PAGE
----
The exponential nature of the SanDisk curve means that during each time interval, a probe has the same chance that the USB stick will be re-initialised. In other words, there is no significant time-related aspect to the filesystem corruption.

The fact that the Verbatim curve is much steeper suggests that the Verbatim USB sticks are more prone to failure. However, the Verbatim USB sticks have been deployed for a much shorter period of time than the SanDisk sticks. At this time, it is therefore too early to draw conclusions about the relative performance of the SanDisk and Verbatim USB sticks when it comes to filesystem corruption.

Effect of power supply

Finally, there is a measurable difference in how the SanDisk and Verbatim USB sticks respond to low voltage. A USB port is suppose to deliver five volts, but what if it doesn't?

With a SanDisk USB stick, the probe still works fine at 4.3V and draws 230mA at most to initialise the USB stick. The Verbatim USB sticks can operate on a lower voltage. At 3.5V, the Verbatim still works and initialisation requires at most 280mA. Without a USB stick, the TP-Link device runs at 3.2V and draws at most 230mA.

One of the reasons we switched from SanDisk to Verbatim was that, in some cases, the probe just didn't see the USB stick. It is possible that marginal USB power supplies drop below the 4.3V required by the SanDisk sticks.

Playing with different voltage settings and limits did not cause filesystem corruption.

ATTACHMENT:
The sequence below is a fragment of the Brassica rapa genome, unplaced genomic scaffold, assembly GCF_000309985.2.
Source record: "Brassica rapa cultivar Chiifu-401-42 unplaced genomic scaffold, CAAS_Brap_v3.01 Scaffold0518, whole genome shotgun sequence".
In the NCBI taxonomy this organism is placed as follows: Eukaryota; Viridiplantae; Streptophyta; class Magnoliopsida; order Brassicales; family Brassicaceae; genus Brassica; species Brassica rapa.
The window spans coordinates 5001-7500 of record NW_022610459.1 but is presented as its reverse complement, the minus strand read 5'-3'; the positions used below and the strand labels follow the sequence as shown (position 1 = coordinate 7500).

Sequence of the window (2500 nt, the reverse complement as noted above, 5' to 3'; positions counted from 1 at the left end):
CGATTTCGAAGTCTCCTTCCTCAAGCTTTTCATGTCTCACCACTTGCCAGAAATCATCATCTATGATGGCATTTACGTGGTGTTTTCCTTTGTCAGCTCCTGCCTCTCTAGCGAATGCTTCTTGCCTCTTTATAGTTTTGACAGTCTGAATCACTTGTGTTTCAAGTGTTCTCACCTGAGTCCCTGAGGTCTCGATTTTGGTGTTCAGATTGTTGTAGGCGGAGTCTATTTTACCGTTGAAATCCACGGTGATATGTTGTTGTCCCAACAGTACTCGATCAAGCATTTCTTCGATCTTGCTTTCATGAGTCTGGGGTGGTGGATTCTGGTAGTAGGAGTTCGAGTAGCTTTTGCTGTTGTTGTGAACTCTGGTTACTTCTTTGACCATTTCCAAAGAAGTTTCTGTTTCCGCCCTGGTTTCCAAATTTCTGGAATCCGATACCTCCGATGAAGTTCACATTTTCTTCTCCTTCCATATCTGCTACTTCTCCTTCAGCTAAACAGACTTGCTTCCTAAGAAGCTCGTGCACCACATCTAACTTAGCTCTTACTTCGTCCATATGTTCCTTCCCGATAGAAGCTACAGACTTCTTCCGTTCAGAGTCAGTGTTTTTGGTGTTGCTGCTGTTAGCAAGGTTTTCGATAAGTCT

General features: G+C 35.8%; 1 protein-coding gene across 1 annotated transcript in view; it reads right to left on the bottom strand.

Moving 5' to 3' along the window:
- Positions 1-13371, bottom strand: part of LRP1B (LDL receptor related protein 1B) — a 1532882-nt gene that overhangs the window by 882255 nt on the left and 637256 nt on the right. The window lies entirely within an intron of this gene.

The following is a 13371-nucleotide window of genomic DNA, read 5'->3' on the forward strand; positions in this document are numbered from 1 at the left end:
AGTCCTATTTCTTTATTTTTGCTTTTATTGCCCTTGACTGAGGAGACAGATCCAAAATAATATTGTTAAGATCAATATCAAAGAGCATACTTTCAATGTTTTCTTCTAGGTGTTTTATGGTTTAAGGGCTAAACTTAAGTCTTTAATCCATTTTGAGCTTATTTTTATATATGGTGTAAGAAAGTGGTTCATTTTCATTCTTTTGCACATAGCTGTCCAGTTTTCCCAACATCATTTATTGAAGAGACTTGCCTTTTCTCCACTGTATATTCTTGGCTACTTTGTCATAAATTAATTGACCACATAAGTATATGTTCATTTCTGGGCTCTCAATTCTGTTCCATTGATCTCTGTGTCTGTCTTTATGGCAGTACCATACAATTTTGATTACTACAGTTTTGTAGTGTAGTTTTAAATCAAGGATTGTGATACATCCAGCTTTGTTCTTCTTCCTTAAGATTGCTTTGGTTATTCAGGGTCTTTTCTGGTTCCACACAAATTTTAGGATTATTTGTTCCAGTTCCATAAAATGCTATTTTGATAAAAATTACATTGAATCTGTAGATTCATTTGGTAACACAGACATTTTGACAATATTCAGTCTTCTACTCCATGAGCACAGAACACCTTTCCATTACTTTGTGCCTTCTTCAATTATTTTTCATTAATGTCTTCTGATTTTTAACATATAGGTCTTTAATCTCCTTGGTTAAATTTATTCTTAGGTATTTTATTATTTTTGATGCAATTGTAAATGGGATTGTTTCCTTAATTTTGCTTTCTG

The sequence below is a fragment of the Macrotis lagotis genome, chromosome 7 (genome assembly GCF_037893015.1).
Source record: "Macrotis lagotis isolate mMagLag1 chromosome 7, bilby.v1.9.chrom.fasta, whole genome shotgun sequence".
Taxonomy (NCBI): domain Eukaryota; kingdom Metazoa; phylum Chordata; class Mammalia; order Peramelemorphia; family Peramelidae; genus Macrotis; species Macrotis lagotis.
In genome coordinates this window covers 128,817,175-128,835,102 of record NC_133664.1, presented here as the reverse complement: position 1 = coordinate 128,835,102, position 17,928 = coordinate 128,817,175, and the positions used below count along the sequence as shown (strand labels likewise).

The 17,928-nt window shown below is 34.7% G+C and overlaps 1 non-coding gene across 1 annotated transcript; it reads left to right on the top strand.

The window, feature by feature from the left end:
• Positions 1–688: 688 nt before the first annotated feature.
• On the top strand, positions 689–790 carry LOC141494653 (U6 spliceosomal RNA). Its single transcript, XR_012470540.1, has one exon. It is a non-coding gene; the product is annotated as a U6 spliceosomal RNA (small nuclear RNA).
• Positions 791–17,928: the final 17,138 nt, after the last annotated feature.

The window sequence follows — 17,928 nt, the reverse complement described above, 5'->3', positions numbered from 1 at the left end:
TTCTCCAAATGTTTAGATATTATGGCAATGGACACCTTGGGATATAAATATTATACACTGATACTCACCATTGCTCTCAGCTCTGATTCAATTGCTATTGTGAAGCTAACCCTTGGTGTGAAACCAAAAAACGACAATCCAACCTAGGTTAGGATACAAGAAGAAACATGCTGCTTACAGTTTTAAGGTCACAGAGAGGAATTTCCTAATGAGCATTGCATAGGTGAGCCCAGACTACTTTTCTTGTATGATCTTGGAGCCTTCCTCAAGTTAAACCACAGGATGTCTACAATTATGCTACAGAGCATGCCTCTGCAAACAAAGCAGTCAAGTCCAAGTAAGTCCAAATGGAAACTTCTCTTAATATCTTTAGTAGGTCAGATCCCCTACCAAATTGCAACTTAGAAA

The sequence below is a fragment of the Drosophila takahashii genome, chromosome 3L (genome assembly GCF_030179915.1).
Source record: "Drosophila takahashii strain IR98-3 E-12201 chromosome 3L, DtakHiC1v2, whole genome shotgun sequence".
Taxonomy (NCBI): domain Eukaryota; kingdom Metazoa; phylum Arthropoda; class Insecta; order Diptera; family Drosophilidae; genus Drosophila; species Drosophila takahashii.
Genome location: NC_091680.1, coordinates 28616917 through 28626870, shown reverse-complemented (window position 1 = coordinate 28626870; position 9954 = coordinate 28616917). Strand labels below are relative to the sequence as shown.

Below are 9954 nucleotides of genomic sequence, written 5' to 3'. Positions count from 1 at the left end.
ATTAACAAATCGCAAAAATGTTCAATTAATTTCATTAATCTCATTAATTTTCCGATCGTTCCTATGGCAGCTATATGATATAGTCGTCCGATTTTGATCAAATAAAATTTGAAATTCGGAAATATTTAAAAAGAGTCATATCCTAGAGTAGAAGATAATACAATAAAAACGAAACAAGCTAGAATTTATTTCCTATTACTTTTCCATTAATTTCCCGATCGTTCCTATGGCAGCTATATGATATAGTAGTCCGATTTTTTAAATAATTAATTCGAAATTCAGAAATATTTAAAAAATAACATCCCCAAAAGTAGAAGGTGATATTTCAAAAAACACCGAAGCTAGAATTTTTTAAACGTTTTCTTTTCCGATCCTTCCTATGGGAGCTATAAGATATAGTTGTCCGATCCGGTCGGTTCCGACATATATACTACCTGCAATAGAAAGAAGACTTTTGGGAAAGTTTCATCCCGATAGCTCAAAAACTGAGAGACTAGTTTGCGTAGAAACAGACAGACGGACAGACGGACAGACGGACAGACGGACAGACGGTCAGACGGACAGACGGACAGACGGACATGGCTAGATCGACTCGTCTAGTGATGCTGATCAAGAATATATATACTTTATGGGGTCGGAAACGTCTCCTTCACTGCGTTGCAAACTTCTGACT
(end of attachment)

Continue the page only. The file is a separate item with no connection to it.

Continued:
Actual hardware failures for version 3 RIPE Atlas probes are relatively rare compared to filesystem corruption. Filesystem corruption seems to occur randomly. There doesn't seem to be a big difference in hardware failure rates for SanDisk or Verbatim USB sticks, but the Verbatim USB sticks are less sensitive to the USB power supply voltage.

Going forward, we plan to switch from the Linux ext2 filesystem to ext4 as a first measure. There are other possible solutions available as well should that not work, and we will keep you updated as things progress.

Moving forward

Each generation of probes will of course experience its own quirks and may require some maintenance from time to time, but none that should impact RIPE Atlas as a whole. It's important to note that, in many cases, it's possible to overcome the filesystem corruption issue for version 3 probes by re-initialising the USB stick . We're also looking into potential future hardware solutions that will overcome these particular issues, and we'd like to thank all our probe hosts for keeping their probes online and helping to make the RIPE Atlas network as strong as possible.

We'll also continue to look into these issues and publish new findings here on RIPE Labs - stay tuned!

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About the author

Philip Homburg currently works on the measurement code and other firmware that runs on the RIPE Atlas probes and anchors. He received a PhD degree in computer science from the VU University, Amsterdam. During his PhD studies he designed a wide-area distributed system called Globe. He also worked on the security of mobile phones in the EU FP7 project WOMBAT, MINIX3 (device driver crash recovery), and an advanced disk abstraction layer in the Logical Disk project.